Wouldn’t it be great if you had a strawberry patch that you could just keep coming back to? With hydroponics, you can have a strawberry patch on your porch, in your garage, or even in your home. Due to their high water content, strawberries thrive in hydroponic systems. Here’s a guide to growing your own hydroponic strawberries.
Recommended Strawberries Varieties for Hydroponics
Day-neutral and everbearing strawberries are the recommended varieties for hydroponic gardeners. Day-neutral especially for those growing indoors.
Day-neutral strawberries produce flowers and fruit up until a higher temperature point, around 85 degrees, at which point they will stop producing until temperatures cool back down. This variety can produce fruit throughout the year as long as they are kept at the right temperature and light cycle. This is why day-neutrals are recommended for indoor growers.
Everbearing varieties typically produce 2 crops per year, one in the spring and another in the fall. Under the right light and temperature conditions (they don’t get too hot), they may be able to produce 3 harvests.
Getting Hydroponic Strawberries Started
The first step to growing hydroponic strawberries is figuring out what you’re going to start with.
Rootstock- Rootstock typically comes dirty, so it will need to be thoroughly washed before being placed in your hydroponic system.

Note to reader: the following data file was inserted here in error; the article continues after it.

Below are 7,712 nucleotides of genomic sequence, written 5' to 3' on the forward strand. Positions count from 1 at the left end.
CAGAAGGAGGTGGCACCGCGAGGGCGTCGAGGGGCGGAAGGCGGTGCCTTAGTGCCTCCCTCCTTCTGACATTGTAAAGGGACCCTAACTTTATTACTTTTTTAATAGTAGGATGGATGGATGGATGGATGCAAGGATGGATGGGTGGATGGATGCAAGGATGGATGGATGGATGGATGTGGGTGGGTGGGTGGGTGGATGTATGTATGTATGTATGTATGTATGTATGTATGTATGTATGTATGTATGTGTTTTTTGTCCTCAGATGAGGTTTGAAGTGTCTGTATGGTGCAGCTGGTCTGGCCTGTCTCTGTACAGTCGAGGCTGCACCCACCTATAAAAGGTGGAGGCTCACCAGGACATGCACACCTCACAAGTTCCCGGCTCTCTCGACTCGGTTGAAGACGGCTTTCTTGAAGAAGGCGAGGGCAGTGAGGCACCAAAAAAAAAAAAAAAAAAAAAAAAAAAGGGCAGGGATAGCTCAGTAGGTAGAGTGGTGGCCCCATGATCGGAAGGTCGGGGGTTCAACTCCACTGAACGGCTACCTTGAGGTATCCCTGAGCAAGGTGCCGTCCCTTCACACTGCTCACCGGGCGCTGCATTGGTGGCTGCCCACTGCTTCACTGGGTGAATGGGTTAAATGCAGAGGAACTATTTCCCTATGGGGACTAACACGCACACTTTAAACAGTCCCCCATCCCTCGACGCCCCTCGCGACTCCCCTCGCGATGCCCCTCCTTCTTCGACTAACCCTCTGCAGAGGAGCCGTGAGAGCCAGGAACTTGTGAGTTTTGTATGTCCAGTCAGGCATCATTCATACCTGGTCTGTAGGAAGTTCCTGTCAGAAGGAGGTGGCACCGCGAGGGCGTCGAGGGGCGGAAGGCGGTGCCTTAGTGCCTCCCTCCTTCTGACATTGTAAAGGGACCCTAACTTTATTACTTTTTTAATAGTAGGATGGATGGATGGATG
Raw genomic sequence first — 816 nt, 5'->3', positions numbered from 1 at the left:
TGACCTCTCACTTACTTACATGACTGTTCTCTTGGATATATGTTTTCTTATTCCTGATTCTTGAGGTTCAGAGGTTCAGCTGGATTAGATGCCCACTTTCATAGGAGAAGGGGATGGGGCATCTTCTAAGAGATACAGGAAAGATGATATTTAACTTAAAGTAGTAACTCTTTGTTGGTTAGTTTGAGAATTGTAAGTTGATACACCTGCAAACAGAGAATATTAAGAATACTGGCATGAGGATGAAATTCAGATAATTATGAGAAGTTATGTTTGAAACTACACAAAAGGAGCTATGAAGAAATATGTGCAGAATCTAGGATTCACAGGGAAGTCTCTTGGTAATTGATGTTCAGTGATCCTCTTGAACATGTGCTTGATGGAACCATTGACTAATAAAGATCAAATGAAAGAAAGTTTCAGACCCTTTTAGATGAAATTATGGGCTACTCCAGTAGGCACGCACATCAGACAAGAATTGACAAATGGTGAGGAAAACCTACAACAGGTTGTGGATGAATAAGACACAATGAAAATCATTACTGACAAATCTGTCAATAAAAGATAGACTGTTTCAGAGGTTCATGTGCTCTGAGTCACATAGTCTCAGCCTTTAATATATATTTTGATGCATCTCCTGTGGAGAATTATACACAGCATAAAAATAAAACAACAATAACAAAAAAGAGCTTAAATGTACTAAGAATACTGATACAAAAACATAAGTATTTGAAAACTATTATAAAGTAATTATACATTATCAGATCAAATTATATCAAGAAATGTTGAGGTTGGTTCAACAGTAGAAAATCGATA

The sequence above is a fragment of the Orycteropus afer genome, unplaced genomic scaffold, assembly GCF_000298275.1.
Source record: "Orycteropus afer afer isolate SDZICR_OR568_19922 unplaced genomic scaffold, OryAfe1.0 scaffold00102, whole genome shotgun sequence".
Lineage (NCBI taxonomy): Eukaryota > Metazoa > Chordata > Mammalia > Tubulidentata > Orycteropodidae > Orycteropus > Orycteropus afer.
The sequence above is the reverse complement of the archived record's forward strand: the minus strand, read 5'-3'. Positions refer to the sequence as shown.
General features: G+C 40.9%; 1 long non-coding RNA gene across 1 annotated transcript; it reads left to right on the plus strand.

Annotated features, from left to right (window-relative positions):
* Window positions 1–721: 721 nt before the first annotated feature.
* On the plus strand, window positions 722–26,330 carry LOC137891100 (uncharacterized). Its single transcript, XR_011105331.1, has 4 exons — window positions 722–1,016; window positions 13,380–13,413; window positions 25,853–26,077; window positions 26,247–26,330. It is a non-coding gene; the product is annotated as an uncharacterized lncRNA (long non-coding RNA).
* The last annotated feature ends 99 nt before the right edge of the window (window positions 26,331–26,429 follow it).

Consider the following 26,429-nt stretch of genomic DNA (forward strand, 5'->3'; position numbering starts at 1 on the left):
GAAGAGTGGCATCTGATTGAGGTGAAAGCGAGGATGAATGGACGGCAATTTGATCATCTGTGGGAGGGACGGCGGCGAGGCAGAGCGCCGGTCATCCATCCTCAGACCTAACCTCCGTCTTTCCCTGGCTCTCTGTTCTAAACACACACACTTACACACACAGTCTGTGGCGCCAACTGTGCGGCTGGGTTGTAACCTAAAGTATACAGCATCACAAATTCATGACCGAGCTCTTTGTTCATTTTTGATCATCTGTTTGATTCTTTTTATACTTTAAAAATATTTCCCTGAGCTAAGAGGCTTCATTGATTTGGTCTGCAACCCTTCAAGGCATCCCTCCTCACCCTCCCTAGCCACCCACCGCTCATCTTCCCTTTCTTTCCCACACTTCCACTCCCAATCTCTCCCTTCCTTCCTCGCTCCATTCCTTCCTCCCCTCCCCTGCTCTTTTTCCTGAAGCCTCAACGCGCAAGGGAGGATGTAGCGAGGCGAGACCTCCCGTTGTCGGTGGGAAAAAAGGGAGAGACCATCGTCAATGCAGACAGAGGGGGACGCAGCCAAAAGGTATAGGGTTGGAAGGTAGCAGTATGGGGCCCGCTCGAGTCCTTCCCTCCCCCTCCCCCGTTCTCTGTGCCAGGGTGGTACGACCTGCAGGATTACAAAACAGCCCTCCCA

If you’re using an ebb and flow system you can plant rootstock directly in the grow medium. In NFT systems you can use foam inserts or hydroton in net pots.
Store-Bought Strawberries in Dirt- Buying strawberry plants from the store and transplanting them into your hydroponic system is the easiest way to get your garden started. It is also the most expensive route. I personally like to buy a few plants to get my garden started and then expand using runners.
Runners- After strawberry plants get established they start to produce runners. These runners can be removed and used to start new strawberry plants. To get runners started, the bottom of the runner needs to be placed in a moist grow medium. I have found that rapid rooter plugs work well for this. Once the root system gets established you can remove it from the mother plant and then plant it elsewhere.